CORBYN FAILS to impress young voters

GLASGOW, SCOTLAND - JANUARY 20: Labour leader Jeremy Corbyn addresses party activists at a Scottish Labour Party event at the City Halls on January 20, 2017 in Glasgow, United Kingdom. Labour leader Jeremy Corbyn has used his first speech in Scotland in 2017 to attack the SNP's budget. (Photo by Jeff J Mitchell/Getty Images)

New research published today by the British Election Study (BES) has shown that the much talked about ‘Youthquake’ in the 2017 general election never happened. The BES is carried out after every election and collects a large amount of data from tens of thousands of interviews with actual voters, making it much more accurate than the pollsters and mainstream pudits.

Newly released data shows that voter turnout for 18-20 year olds actually DECREASED in 2017 election, breaking apart the pundit’s narrative that Corbyn inspired the youth to turnout and swung the vote in his favour. It goes to show that the youth are smart enough not to be conned by Corbyn’s bribes (paid for by you and me, the taxpayers) and can see that more spending by the government, with the national debt as high as it is, will only mean a BATTERED ECONOMY, FEWER JOBS and UNDERFUNDED PUBLIC SERVICES.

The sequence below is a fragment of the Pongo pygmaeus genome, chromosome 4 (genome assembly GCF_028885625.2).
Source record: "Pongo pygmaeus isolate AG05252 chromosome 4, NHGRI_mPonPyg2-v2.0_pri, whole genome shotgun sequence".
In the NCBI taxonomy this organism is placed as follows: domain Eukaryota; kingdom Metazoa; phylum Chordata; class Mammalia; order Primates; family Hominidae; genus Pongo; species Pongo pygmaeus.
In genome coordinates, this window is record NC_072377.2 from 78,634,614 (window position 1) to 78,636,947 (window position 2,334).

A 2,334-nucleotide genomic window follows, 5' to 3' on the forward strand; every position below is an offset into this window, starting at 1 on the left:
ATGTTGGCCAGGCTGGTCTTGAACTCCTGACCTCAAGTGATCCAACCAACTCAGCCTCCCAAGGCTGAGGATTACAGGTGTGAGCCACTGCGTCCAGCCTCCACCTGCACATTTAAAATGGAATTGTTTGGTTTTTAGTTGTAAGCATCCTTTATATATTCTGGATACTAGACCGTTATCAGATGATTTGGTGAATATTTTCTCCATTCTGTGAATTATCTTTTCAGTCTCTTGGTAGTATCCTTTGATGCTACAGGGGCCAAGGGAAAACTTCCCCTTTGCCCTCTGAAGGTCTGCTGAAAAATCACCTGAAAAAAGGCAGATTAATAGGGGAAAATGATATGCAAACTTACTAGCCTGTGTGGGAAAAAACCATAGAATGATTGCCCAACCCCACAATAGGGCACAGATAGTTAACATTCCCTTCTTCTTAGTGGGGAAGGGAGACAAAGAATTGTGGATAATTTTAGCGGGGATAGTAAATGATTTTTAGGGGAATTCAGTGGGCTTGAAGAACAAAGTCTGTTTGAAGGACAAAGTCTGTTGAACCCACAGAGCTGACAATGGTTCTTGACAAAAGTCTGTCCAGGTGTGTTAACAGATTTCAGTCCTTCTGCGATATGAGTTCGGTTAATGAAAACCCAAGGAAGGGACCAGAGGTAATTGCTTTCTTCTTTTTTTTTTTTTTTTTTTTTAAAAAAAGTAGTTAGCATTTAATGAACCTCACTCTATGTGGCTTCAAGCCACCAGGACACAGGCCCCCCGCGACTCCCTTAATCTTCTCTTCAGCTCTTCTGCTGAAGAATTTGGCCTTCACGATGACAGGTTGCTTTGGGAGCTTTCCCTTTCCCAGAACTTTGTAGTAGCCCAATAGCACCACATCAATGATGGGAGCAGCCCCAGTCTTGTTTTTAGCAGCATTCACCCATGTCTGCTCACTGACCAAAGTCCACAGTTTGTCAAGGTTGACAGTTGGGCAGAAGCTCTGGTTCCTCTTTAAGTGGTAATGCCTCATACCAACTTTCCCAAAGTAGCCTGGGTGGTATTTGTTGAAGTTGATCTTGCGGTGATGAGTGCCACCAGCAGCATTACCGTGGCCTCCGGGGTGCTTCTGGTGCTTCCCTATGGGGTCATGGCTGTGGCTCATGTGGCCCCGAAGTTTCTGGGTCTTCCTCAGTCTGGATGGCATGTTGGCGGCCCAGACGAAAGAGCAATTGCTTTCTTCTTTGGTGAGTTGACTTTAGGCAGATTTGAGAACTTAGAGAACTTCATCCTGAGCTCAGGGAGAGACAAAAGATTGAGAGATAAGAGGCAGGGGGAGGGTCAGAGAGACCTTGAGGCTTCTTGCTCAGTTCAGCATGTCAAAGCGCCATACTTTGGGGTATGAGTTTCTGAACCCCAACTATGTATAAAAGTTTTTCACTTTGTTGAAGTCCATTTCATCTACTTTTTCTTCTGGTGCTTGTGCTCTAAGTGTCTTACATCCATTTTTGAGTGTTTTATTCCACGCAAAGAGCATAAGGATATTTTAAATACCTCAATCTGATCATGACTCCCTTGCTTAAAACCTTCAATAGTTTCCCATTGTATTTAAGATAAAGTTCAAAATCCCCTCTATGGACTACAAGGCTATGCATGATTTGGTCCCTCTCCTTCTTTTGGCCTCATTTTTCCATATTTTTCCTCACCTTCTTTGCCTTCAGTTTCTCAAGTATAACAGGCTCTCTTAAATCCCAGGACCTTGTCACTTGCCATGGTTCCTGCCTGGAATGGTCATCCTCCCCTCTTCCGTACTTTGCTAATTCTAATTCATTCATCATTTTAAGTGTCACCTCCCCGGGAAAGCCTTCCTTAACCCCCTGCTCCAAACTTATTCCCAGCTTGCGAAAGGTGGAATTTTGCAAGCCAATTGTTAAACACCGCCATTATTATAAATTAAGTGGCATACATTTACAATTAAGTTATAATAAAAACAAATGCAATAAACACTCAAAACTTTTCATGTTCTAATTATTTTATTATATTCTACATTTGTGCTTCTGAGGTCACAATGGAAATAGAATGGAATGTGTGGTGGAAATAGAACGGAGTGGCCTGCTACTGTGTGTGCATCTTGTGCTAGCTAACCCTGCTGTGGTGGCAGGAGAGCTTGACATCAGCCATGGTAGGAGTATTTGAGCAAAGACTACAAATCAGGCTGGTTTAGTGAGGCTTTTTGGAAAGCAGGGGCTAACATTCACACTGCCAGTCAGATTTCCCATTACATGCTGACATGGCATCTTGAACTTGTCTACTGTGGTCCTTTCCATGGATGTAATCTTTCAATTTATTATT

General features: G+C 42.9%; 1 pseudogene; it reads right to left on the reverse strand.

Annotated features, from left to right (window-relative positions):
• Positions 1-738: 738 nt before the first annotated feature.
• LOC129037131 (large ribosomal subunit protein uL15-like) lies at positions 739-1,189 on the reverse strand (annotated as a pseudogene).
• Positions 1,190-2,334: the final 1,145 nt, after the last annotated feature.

Corbyn did better than expected last election because people saw him as the only other option to a Tory party they were sure was heading for a huge win anyway, not because anyone really liked him.

The Tories should take note; sections of the Tory party thinking that they’ll win back their majority with ‘Diet Labour’ policies are very mistaken.  If they want to win back the votes they lost at the general election they’ll need to inspire confidence across all age groups, but when they can’t inspire confidence in each other it’s hard to see them regaining the public’s confidence anytime soon.

Despite the Tories uninspiring perfomance, Labour can only manage to tie with the Tories in the polls, and Theresa May still had a 6-point lead over Corbyn when the public is asked who’d make the best Prime Minister. This all goes to show that despite a shock performance in 2017, Corbyn still has a long way to go if he hopes to ever be Prime Minister.